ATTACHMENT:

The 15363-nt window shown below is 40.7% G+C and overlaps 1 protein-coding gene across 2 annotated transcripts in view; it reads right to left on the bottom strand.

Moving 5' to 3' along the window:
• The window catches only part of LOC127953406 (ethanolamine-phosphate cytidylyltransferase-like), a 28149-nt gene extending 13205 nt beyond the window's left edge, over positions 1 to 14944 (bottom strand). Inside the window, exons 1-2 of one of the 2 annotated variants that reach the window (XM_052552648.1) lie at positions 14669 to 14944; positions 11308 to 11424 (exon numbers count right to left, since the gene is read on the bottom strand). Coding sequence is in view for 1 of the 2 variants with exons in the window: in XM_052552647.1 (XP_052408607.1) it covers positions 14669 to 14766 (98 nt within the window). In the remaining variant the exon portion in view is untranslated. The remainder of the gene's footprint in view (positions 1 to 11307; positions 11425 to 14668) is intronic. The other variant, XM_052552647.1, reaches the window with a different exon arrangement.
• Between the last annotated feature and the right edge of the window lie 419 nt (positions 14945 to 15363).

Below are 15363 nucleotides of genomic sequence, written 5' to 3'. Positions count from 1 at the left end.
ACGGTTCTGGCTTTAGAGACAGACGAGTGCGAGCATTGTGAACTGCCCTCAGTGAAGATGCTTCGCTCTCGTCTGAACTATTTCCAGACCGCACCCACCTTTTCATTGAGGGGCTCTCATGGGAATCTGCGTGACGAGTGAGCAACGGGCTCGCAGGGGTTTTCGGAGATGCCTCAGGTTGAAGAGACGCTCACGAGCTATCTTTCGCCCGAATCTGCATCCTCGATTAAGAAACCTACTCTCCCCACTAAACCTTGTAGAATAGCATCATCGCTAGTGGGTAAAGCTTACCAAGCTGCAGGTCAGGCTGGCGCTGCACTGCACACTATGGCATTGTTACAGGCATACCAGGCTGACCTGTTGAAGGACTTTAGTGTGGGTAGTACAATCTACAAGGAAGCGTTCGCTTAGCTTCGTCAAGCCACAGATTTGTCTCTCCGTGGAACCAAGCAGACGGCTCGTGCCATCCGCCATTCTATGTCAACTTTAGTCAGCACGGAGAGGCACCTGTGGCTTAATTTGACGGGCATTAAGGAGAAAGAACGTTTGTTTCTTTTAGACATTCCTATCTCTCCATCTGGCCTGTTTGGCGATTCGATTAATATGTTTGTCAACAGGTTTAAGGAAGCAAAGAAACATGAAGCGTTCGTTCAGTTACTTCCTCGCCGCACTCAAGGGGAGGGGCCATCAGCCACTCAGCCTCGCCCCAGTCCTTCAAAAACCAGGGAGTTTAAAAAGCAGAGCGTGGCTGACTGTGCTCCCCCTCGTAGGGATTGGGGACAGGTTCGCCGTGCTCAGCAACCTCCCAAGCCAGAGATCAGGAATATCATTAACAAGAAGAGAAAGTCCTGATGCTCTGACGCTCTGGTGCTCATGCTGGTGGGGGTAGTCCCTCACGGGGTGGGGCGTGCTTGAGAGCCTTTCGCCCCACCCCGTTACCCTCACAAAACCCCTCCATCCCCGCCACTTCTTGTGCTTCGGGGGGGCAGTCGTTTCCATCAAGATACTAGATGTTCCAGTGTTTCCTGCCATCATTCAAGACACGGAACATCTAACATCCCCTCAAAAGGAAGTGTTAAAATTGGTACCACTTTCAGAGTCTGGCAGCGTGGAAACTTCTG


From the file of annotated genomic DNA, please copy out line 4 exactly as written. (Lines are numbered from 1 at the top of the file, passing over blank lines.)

• Between the last annotated feature and the right edge of the window lie 419 nt (positions 14945 to 15363).